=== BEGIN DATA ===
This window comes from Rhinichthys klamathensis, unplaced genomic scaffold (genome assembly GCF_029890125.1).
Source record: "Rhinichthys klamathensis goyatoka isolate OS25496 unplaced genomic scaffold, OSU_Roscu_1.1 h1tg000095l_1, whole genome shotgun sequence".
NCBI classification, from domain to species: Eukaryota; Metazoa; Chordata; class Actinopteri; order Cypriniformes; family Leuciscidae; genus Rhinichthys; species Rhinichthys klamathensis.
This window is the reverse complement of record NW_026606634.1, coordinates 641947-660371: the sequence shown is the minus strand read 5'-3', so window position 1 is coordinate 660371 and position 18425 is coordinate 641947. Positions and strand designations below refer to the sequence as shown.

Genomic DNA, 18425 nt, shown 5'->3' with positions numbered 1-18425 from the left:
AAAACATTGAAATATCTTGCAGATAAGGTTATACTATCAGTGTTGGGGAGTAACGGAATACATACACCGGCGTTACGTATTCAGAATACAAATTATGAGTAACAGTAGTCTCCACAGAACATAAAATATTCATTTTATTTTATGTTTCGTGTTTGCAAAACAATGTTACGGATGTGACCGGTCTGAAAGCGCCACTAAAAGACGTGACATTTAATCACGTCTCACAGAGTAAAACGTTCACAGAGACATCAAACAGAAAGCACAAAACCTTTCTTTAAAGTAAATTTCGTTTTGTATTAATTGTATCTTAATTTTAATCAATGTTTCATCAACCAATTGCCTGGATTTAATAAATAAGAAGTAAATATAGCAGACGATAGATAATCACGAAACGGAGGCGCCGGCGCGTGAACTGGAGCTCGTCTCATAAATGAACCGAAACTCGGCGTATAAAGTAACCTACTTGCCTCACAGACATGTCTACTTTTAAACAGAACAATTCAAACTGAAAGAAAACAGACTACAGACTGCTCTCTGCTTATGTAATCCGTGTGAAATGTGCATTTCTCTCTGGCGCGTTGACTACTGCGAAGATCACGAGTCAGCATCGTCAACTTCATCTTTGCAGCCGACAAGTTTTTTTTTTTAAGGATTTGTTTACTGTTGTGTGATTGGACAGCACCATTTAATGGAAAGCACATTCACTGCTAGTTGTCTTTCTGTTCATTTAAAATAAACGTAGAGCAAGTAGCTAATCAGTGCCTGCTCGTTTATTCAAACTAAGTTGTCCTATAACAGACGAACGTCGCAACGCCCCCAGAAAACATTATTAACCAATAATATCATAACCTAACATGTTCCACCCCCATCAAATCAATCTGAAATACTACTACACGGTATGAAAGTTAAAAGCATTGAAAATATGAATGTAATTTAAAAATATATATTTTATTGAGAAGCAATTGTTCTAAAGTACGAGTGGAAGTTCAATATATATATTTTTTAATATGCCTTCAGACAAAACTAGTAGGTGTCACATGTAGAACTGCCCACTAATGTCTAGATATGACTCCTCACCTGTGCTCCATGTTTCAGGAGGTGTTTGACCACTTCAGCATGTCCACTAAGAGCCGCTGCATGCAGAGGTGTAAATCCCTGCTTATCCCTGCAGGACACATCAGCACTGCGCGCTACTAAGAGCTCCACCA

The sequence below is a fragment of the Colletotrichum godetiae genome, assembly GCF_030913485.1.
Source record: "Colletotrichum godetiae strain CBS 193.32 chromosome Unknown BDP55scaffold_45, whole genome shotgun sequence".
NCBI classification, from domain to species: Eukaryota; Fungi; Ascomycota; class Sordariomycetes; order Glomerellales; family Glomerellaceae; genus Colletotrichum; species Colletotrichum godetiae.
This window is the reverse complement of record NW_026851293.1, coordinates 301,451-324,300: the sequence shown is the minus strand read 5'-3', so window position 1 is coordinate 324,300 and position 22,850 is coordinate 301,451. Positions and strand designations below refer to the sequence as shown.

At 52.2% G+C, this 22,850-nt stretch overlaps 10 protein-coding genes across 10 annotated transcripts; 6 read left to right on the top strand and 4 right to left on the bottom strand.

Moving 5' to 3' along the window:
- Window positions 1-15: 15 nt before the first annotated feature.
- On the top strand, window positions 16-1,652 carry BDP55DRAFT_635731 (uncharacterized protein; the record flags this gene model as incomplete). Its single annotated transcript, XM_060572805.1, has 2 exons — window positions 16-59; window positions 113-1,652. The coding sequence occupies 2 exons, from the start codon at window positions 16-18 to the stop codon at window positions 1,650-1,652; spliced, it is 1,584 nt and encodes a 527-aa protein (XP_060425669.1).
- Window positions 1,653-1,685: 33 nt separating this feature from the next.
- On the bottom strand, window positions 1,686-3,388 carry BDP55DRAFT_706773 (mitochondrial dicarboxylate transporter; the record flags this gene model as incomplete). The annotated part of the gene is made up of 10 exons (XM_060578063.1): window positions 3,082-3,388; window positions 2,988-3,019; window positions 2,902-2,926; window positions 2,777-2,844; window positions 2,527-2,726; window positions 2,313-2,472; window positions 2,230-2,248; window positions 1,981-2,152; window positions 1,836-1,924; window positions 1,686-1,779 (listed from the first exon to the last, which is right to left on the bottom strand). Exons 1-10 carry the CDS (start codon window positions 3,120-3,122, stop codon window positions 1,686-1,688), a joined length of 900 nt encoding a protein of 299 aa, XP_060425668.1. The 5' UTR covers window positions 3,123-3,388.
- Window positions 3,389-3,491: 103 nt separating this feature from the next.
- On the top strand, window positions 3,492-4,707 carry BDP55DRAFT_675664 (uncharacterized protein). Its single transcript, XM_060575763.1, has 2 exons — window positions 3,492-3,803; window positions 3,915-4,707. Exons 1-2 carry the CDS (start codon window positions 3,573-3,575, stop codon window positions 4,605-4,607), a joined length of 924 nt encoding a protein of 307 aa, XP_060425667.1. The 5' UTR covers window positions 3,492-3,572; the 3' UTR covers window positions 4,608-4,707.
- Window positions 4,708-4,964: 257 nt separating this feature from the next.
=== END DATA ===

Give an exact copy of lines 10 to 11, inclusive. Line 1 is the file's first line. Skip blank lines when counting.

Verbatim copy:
This window is the reverse complement of record NW_026851293.1, coordinates 301,451-324,300: the sequence shown is the minus strand read 5'-3', so window position 1 is coordinate 324,300 and position 22,850 is coordinate 301,451. Positions and strand designations below refer to the sequence as shown.

At 52.2% G+C, this 22,850-nt stretch overlaps 10 protein-coding genes across 10 annotated transcripts; 6 read left to right on the top strand and 4 right to left on the bottom strand.